Meanwhile, Alvarez slips punches, bobs and moves his head on an elite level, which forces foes to double-down on their efforts to land shots and thus leaves them within range for precise counters. He also uses his feet well to pivot and move in and out of range—allowing him to both defend and attack from angles.
He's never been knocked down and, even in bouts against bombers like Sergey Kovalev and Gennady Golovkin, has never been punished to the point where a loss has seemed imminent.
Billy Joe Saunders' X-Factor: Welcome to the Big Time, Kid
It's a fact that Saunders is an unbeaten two-division world champion.
He's won 30 straight fights across a nearly 12-year career, including seven straight with title belts on the line.
But what's just as true as those things is the fact that none of the foes Saunders has encountered have been on nearly the level of what he'll see in front of him Saturday night. It's just his third fight outside the friendly confines of the United Kingdom and the first time he'll share the marquee on a significant pay-per-view card.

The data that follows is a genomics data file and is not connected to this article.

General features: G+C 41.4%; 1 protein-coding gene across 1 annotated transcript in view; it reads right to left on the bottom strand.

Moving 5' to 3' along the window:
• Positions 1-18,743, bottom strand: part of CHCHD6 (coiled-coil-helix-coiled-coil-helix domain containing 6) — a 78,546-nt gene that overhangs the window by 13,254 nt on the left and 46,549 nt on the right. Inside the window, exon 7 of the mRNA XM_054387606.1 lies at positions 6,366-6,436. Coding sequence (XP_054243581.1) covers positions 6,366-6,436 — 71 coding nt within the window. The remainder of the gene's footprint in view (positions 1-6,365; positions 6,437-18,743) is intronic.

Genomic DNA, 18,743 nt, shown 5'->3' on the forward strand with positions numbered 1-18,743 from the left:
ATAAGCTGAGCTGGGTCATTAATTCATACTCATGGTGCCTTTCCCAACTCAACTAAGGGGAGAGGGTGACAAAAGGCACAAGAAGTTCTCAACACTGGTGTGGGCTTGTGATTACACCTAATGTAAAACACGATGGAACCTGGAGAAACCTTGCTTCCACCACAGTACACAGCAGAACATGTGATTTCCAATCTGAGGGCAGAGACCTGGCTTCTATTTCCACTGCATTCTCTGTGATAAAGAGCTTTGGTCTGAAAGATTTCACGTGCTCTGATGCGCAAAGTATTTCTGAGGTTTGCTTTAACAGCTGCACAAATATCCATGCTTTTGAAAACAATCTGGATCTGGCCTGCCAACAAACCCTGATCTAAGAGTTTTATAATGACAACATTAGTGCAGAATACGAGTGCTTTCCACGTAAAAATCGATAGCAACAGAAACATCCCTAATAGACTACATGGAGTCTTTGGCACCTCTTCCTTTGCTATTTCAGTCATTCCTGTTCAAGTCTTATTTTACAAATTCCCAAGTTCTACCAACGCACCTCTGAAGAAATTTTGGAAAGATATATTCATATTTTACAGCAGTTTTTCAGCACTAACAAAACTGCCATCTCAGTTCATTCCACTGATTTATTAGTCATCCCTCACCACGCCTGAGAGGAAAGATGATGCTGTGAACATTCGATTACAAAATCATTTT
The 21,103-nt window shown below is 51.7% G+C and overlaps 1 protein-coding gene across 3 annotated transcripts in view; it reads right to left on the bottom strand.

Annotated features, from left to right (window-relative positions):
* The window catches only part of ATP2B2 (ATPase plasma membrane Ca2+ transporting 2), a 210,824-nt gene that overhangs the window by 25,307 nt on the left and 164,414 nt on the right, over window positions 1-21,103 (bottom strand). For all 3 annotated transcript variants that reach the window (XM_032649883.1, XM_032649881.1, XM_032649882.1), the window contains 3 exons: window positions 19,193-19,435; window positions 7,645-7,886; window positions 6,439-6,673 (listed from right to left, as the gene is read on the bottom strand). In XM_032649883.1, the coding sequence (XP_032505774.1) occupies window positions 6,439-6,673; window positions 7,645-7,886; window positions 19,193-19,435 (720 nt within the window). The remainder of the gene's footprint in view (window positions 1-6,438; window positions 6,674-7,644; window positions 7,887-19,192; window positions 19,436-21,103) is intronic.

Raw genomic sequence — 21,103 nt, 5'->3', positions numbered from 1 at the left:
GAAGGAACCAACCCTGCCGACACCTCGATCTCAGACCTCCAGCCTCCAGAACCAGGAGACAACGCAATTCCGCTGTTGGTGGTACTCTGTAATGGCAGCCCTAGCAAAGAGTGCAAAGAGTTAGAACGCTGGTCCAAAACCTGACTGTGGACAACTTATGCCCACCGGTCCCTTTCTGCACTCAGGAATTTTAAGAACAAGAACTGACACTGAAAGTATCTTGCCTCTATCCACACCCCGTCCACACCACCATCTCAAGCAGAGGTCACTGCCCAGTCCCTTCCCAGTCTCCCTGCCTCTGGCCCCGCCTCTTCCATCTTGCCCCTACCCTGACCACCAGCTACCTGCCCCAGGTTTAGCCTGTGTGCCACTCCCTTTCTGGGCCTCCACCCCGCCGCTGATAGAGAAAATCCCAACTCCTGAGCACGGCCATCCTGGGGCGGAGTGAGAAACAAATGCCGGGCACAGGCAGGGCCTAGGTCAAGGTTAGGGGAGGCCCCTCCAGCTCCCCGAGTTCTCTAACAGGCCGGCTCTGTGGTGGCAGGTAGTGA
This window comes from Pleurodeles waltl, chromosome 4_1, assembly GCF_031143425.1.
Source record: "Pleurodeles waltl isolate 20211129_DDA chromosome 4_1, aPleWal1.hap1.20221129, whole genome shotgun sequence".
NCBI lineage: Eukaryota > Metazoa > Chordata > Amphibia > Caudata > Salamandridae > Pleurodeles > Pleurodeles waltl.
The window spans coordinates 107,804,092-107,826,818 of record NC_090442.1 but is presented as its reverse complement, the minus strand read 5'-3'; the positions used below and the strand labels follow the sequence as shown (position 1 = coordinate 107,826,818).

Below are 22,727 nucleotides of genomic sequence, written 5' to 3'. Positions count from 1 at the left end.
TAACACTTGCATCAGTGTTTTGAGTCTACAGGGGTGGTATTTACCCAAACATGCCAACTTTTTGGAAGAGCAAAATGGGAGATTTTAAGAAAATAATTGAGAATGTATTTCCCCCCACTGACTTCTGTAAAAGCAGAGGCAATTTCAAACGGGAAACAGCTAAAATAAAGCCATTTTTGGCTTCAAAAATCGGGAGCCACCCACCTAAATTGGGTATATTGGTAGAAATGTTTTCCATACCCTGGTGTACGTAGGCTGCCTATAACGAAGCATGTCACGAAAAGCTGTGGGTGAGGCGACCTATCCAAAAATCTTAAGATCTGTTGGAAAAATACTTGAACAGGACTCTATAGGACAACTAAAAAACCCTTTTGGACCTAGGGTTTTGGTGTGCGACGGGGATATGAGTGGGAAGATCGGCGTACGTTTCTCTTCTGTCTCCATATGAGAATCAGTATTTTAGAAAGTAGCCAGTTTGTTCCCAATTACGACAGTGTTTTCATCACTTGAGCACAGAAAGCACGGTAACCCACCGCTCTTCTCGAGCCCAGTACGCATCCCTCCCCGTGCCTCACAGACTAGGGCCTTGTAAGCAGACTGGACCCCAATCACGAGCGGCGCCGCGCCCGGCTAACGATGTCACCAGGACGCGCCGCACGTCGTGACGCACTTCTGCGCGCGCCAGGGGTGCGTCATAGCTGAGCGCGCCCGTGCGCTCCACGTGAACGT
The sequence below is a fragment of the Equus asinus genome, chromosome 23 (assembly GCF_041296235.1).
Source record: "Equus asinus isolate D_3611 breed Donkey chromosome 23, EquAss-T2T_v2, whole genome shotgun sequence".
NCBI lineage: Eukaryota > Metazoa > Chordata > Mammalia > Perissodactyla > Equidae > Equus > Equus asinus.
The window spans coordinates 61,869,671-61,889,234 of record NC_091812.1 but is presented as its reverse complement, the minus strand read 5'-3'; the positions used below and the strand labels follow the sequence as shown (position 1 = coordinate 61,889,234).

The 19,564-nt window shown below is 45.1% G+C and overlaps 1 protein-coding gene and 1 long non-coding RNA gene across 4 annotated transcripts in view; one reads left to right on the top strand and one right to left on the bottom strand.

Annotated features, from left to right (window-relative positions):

If he's everything he says he is, the sudden change in magnitude won't mean a thing.
But if he looks across the ring and suddenly realizes he's in deeper than he's ever been and with more people watching, it might not be pretty.
Canelo Alvarez's X-Factor: Too Much, Too Soon?
Boxing purists, look away.
Given the prodigious work rates of fighters just a generation or two ago, the idea that Canelo Alvarez is proposing four fights in 2021 doesn't so much as register a blip on the radar.
But these days, it's a big deal.